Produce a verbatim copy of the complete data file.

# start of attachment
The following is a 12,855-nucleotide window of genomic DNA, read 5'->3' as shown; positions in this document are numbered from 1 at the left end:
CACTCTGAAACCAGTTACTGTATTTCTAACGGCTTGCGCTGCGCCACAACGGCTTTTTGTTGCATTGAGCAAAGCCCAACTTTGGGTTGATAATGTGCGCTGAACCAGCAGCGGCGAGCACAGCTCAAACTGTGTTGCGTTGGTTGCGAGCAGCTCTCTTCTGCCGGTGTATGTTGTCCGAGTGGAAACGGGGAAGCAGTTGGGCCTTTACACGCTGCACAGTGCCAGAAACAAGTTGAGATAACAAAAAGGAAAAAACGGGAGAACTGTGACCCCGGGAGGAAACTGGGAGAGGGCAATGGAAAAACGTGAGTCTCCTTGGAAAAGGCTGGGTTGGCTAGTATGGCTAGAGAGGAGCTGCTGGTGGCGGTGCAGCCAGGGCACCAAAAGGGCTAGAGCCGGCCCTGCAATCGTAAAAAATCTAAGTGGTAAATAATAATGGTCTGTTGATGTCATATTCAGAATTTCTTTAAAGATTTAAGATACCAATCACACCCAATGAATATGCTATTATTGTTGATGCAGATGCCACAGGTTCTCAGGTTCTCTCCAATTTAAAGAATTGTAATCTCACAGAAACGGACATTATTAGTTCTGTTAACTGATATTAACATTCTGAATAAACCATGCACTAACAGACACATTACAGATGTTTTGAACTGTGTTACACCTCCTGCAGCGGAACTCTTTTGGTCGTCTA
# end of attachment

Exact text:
The following is a 12,855-nucleotide window of genomic DNA, read 5'->3' as shown; positions in this document are numbered from 1 at the left end:
CACTCTGAAACCAGTTACTGTATTTCTAACGGCTTGCGCTGCGCCACAACGGCTTTTTGTTGCATTGAGCAAAGCCCAACTTTGGGTTGATAATGTGCGCTGAACCAGCAGCGGCGAGCACAGCTCAAACTGTGTTGCGTTGGTTGCGAGCAGCTCTCTTCTGCCGGTGTATGTTGTCCGAGTGGAAACGGGGAAGCAGTTGGGCCTTTACACGCTGCACAGTGCCAGAAACAAGTTGAGATAACAAAAAGGAAAAAACGGGAGAACTGTGACCCCGGGAGGAAACTGGGAGAGGGCAATGGAAAAACGTGAGTCTCCTTGGAAAAGGCTGGGTTGGCTAGTATGGCTAGAGAGGAGCTGCTGGTGGCGGTGCAGCCAGGGCACCAAAAGGGCTAGAGCCGGCCCTGCAATCGTAAAAAATCTAAGTGGTAAATAATAATGGTCTGTTGATGTCATATTCAGAATTTCTTTAAAGATTTAAGATACCAATCACACCCAATGAATATGCTATTATTGTTGATGCAGATGCCACAGGTTCTCAGGTTCTCTCCAATTTAAAGAATTGTAATCTCACAGAAACGGACATTATTAGTTCTGTTAACTGATATTAACATTCTGAATAAACCATGCACTAACAGACACATTACAGATGTTTTGAACTGTGTTACACCTCCTGCAGCGGAACTCTTTTGGTCGTCTA